The center of Palestinian violence in recent days has been Har HaBayis, adjacent to the Kosel, and that proximity is deterring mispallelim from visit Judaism’s holiest place during the Aseres Yemai Teshuvah, when attendance is usually high.
The Association of Community Rabbis, which holds Selichos at the Kosel, has witnessed the decline in visitors, and Rabbi Amichai Eliyahu, the organization chairman, sent a letter to Public Security Minister Gilad Erdan and Mayor Nir Barkat demanding increased security.
“We received dozens of phone calls from people who are afraid to come to Selichos in the wake of recent events,” said Rabbi Eliyahu. “I trust the police will secure all the routes leading to the Kosel as required, and am sure that all worshipers who arrive will receive maximum security.”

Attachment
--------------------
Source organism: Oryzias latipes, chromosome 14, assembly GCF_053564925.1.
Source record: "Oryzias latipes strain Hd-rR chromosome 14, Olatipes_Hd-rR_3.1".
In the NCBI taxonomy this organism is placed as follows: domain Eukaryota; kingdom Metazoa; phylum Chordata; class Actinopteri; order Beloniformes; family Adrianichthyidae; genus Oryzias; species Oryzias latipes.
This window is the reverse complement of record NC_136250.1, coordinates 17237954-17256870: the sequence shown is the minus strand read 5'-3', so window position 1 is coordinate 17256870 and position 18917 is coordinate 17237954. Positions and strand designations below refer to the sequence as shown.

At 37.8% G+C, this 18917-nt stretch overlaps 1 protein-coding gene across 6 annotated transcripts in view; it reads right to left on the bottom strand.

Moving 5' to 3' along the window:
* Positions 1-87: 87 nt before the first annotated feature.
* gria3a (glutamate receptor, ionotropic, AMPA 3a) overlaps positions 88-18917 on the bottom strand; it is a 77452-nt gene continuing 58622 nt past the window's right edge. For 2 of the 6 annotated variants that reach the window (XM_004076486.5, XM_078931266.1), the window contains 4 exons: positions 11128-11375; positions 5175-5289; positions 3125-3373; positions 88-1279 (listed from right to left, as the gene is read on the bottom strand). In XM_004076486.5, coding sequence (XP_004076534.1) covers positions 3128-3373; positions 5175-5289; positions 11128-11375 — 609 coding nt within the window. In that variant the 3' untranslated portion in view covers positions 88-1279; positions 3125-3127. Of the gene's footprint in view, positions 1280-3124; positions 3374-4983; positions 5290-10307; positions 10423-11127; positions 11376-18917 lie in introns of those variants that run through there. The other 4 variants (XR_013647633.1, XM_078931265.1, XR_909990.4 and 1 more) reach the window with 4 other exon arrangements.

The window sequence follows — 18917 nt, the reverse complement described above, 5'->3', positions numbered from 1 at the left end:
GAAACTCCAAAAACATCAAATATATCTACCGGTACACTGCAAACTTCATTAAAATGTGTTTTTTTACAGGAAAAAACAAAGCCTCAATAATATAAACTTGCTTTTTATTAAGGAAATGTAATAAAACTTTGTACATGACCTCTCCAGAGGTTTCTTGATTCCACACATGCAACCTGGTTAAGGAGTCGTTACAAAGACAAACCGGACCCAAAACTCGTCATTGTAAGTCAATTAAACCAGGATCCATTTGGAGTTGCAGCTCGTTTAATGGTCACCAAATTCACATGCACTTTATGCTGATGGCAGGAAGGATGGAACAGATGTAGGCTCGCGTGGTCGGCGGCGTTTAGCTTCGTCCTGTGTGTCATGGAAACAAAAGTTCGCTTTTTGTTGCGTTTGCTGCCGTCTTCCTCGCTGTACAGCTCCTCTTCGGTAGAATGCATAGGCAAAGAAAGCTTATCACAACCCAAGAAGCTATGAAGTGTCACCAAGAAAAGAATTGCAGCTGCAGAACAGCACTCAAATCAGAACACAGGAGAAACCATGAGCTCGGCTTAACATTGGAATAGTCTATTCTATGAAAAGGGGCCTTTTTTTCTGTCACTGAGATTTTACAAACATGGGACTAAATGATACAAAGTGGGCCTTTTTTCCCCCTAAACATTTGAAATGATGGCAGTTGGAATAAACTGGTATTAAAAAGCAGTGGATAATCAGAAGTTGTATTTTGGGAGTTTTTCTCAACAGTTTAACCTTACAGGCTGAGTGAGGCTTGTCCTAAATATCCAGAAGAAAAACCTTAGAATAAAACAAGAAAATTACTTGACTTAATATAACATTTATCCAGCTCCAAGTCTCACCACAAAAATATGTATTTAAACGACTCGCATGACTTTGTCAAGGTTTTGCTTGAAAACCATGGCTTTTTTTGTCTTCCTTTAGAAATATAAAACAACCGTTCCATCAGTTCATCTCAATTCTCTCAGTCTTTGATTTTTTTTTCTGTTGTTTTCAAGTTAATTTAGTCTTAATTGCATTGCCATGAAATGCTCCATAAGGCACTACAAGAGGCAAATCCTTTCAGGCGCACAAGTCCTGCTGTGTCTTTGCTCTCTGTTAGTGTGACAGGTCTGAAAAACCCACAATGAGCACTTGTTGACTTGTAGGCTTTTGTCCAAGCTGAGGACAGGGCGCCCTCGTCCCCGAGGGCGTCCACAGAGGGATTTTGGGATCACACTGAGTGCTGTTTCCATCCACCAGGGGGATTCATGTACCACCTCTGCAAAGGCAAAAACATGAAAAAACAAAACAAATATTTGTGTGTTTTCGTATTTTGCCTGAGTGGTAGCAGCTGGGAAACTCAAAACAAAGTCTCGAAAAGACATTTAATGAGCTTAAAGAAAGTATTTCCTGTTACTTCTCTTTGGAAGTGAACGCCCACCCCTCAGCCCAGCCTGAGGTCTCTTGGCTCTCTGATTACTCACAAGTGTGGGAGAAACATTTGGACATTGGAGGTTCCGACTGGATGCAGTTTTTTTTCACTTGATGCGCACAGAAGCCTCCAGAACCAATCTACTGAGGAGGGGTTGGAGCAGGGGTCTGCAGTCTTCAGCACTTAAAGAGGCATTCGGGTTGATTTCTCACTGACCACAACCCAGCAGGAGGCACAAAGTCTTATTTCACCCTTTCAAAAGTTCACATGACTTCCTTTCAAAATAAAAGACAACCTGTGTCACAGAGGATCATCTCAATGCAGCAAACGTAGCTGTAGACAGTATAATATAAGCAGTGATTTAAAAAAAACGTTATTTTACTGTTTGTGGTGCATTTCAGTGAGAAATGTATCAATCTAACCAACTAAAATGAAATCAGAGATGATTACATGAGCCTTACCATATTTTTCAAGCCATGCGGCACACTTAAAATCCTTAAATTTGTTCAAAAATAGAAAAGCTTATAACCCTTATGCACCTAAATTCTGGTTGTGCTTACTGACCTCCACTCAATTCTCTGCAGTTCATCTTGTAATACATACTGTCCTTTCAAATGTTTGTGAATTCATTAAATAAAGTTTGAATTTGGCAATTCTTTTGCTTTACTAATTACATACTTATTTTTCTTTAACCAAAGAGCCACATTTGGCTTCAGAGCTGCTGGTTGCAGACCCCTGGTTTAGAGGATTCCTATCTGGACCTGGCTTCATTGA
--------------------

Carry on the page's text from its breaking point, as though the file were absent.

He urged the police to “inform the public that the remnant of our Temple is secure to visit, and there are no security concerns that should stop people from visiting.”
The Western Wall Heritage Foundation also noted a steep drop in the number of visitors, but emphasized: “the depiction of the Kosel and the roads leading to it as dangerous is erroneous. There are no confrontations at the Kosel or on the roads leading there. They are safe, thank G-d. Israeli police forces are present in high numbers, and they are not causing friction with Arabs, especially as Har HaBayis is closed during the Selichos prayers.”